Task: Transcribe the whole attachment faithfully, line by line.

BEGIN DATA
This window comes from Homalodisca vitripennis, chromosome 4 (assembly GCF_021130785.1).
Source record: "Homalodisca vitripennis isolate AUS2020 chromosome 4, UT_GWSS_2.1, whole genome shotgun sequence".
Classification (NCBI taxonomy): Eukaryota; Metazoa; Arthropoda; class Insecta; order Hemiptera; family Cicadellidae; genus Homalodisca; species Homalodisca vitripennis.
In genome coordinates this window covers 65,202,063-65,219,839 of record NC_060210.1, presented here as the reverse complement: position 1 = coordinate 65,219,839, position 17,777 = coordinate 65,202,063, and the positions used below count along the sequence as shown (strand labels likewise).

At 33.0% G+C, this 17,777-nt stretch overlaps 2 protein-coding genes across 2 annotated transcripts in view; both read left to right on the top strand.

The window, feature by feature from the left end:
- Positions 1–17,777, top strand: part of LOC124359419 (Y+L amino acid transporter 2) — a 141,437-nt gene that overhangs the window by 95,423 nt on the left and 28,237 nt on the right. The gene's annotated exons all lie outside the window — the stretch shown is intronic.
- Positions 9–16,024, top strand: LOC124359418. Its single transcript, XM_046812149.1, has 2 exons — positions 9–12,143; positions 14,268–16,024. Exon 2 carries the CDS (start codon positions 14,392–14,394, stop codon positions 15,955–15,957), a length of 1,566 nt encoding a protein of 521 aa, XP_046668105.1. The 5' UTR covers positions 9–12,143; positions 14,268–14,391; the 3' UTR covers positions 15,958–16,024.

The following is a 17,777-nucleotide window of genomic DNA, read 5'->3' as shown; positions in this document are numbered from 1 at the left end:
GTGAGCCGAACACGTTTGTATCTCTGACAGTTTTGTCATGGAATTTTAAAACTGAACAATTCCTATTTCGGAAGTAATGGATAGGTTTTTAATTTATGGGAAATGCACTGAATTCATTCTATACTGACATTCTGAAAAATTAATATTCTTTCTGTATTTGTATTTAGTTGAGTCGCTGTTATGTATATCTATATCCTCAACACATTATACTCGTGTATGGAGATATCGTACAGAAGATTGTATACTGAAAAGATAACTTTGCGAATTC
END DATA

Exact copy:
This window comes from Homalodisca vitripennis, chromosome 4 (assembly GCF_021130785.1).
Source record: "Homalodisca vitripennis isolate AUS2020 chromosome 4, UT_GWSS_2.1, whole genome shotgun sequence".
Classification (NCBI taxonomy): Eukaryota; Metazoa; Arthropoda; class Insecta; order Hemiptera; family Cicadellidae; genus Homalodisca; species Homalodisca vitripennis.
In genome coordinates this window covers 65,202,063-65,219,839 of record NC_060210.1, presented here as the reverse complement: position 1 = coordinate 65,219,839, position 17,777 = coordinate 65,202,063, and the positions used below count along the sequence as shown (strand labels likewise).

At 33.0% G+C, this 17,777-nt stretch overlaps 2 protein-coding genes across 2 annotated transcripts in view; both read left to right on the top strand.

The window, feature by feature from the left end:
- Positions 1–17,777, top strand: part of LOC124359419 (Y+L amino acid transporter 2) — a 141,437-nt gene that overhangs the window by 95,423 nt on the left and 28,237 nt on the right. The gene's annotated exons all lie outside the window — the stretch shown is intronic.
- Positions 9–16,024, top strand: LOC124359418. Its single transcript, XM_046812149.1, has 2 exons — positions 9–12,143; positions 14,268–16,024. Exon 2 carries the CDS (start codon positions 14,392–14,394, stop codon positions 15,955–15,957), a length of 1,566 nt encoding a protein of 521 aa, XP_046668105.1. The 5' UTR covers positions 9–12,143; positions 14,268–14,391; the 3' UTR covers positions 15,958–16,024.

The following is a 17,777-nucleotide window of genomic DNA, read 5'->3' as shown; positions in this document are numbered from 1 at the left end:
GTGAGCCGAACACGTTTGTATCTCTGACAGTTTTGTCATGGAATTTTAAAACTGAACAATTCCTATTTCGGAAGTAATGGATAGGTTTTTAATTTATGGGAAATGCACTGAATTCATTCTATACTGACATTCTGAAAAATTAATATTCTTTCTGTATTTGTATTTAGTTGAGTCGCTGTTATGTATATCTATATCCTCAACACATTATACTCGTGTATGGAGATATCGTACAGAAGATTGTATACTGAAAAGATAACTTTGCGAATTC